Research what the costs are for utility scale solar awards, no incentives applied. A state of the art combined cycle gas plant edges solar but coal and nuclear are more than solar. Bigger issue is how to integrate solar if it’s a large % of the overall production. If you aren’t careful you’ll create a inexpensive base renewable load, and a very expensive backup/surge capability. 

The best bang for your buck is efficiency, and a smart grid with some demand flexing. 

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On 6/9/2018 at 5:32 PM, Jan van Eck said:

Nuclear reactors, even those of the pressurized-water type, are cheap to construct and cheap to run - in their primary-function format.  What makes the plants expensive is the irrational requirement(s) for add-ons, which in turn are irrationally driven by people illiterate in physics, chemistry, and engineering.  What happens is that the reactor core is required to be placed into a "containment dome" which in turn is hugely expensive.  Then the locals demand that the operator provide and man a dedicated fire department, again at huge expense.  The operator in turn has to provide a site security even greater than the most top-secret of top-secret government installation; that leads to a perpetually-manned police department and security fencing to put Marion Penitentiary to shame.  

OK, now all the stuff costs beaucoup bucks.  And the response of the generator operator is: "Well, if I have to pay for all those extras, and all that costs the same whether the plant produces 50 MW or 1,600 MW, then I might as well go as big as possible to spread the overhead."  And that is exactly why you never see small nukes; they are all these monster plants.

But remember this truism about manufacturing:  building a "one-off" is always acutely expensive.  Your cost per unit very rapidly comes down when you build lots of them.  And this is precisely why the US Navy builds a specific size of reactor for its ships and subs, and when it needs more power, then they install units in parallel.  And when you build these things in modular form, eventually you get to the point where they can be built on a unibody shell and dropped in place, even down to the size of one for a decent-size factory, say that uses 20 MW.  When it needs work, the manufacturer brings another down on a truck and they get swapped out, so all repair and rebuild is done at the manufacturer's building site, where a team of experts do that sort of work.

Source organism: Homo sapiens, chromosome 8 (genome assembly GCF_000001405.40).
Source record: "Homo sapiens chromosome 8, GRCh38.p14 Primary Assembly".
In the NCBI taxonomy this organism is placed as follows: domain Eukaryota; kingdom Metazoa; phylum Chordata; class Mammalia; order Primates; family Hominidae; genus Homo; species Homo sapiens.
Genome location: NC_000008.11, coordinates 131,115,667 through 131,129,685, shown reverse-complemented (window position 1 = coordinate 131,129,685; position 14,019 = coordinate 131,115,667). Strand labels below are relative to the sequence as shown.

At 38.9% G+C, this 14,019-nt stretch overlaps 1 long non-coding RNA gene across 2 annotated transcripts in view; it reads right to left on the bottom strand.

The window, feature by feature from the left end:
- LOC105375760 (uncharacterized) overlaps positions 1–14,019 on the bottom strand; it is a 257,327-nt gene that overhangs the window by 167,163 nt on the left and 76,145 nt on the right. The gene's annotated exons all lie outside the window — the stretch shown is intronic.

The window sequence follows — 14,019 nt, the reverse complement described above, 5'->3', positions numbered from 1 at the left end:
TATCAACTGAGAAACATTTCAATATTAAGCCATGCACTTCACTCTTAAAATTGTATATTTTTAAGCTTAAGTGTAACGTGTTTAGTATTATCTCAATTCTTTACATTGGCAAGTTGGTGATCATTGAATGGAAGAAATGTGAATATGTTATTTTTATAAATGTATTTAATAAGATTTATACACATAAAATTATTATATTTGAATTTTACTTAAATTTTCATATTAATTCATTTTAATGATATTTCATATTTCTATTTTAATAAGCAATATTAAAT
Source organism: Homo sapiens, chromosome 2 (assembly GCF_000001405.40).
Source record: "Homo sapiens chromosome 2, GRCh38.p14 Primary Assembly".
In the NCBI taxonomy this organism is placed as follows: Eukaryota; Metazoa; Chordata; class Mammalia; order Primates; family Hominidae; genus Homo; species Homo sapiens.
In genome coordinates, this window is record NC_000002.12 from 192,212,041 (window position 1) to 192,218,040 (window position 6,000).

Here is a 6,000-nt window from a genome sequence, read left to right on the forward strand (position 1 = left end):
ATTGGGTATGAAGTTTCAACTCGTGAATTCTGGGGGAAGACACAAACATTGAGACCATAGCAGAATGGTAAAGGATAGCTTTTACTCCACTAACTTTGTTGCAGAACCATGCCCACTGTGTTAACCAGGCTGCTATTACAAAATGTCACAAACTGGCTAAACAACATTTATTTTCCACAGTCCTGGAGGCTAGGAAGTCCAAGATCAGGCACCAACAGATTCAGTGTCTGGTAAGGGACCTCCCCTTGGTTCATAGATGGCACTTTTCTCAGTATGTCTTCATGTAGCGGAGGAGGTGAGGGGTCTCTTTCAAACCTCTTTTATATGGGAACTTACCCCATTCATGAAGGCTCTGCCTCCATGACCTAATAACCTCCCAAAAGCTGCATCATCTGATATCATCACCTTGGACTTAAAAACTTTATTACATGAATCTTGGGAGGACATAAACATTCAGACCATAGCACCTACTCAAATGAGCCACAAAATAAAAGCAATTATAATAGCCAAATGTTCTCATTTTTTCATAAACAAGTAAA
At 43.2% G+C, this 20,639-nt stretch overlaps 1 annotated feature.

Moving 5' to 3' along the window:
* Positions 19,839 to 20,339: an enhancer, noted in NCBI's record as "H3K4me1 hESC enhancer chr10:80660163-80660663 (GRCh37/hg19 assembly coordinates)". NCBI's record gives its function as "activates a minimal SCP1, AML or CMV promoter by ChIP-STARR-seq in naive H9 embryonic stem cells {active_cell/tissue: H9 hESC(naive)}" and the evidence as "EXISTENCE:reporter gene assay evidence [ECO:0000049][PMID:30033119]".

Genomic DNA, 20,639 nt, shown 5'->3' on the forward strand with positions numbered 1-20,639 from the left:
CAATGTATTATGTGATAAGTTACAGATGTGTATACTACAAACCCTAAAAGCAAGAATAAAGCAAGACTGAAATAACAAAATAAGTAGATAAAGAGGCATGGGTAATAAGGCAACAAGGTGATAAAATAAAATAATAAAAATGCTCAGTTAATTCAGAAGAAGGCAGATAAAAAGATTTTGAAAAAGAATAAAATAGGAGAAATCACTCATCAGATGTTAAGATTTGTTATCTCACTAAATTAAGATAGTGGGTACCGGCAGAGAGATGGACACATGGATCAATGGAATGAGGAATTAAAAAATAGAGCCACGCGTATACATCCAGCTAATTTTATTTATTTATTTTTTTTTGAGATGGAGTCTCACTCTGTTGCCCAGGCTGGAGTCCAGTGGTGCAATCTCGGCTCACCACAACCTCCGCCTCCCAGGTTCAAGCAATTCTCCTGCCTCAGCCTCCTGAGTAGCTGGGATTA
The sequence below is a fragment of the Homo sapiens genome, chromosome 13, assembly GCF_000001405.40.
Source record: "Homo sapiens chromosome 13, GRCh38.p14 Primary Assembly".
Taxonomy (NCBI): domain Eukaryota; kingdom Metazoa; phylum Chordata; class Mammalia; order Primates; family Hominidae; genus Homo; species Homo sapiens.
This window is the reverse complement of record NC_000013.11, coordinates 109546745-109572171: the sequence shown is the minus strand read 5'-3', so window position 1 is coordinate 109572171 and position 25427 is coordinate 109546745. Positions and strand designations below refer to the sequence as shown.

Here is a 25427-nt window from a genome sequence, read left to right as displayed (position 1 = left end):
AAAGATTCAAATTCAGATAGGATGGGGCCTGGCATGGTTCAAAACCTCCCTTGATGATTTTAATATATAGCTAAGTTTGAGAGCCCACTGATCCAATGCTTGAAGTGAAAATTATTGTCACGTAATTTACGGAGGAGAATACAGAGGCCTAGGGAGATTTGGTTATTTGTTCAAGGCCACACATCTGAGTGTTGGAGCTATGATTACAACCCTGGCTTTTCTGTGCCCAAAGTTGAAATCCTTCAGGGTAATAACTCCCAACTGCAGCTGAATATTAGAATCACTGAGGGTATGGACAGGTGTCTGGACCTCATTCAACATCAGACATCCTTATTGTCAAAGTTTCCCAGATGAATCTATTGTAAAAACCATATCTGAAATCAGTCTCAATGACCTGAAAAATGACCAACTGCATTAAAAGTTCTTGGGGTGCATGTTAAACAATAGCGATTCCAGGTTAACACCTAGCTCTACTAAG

The result of the "go big" protocol in the USA has led to the result that no two reactors are the same;  the country is littered with all these one-off units, so there is no industry learning curve flowing from the construct of reactors.  And that continues to make nukes an expensive power source. 

New nuke designs, particularly the Thorium Reactor, hold lots of promise for cheap power.  You don't need the coolant circuit to regulate the core from runaway, the molten-salt system is self-regulating, and you can fuel the beast with the spent fuel rods and pieces of dismantled submarine reactors and even decommissioned warheads, to burn up all the stuff now sitting in containment casks around the country. 

So why are the "new nukes," the Thorium reactors, not being built?  A good part of the reason is the hysteria whipped up by self-promoters, those sanctimonious clowns that show up at those town meetings held by the nuclear people, grab the mikes, and make huge pests of themselves.  They craft these scenarios of nuclear doom and stridently attack the operators, all with the specific intent of driving the operators out of town. And they push other leftist institutions, such as the Conservation Law Foundation, to go file lawsuits by the shipload against the plant operators, litigating them literally to oblivion. So the operators simply give up. 

Nukes can easily give you power for fractions of a cent per kwhr.  I can see a marginal cost of production of 0.1 cents/kwh.  But then you have to let those plants get built as real power plants, not some NSA security operation.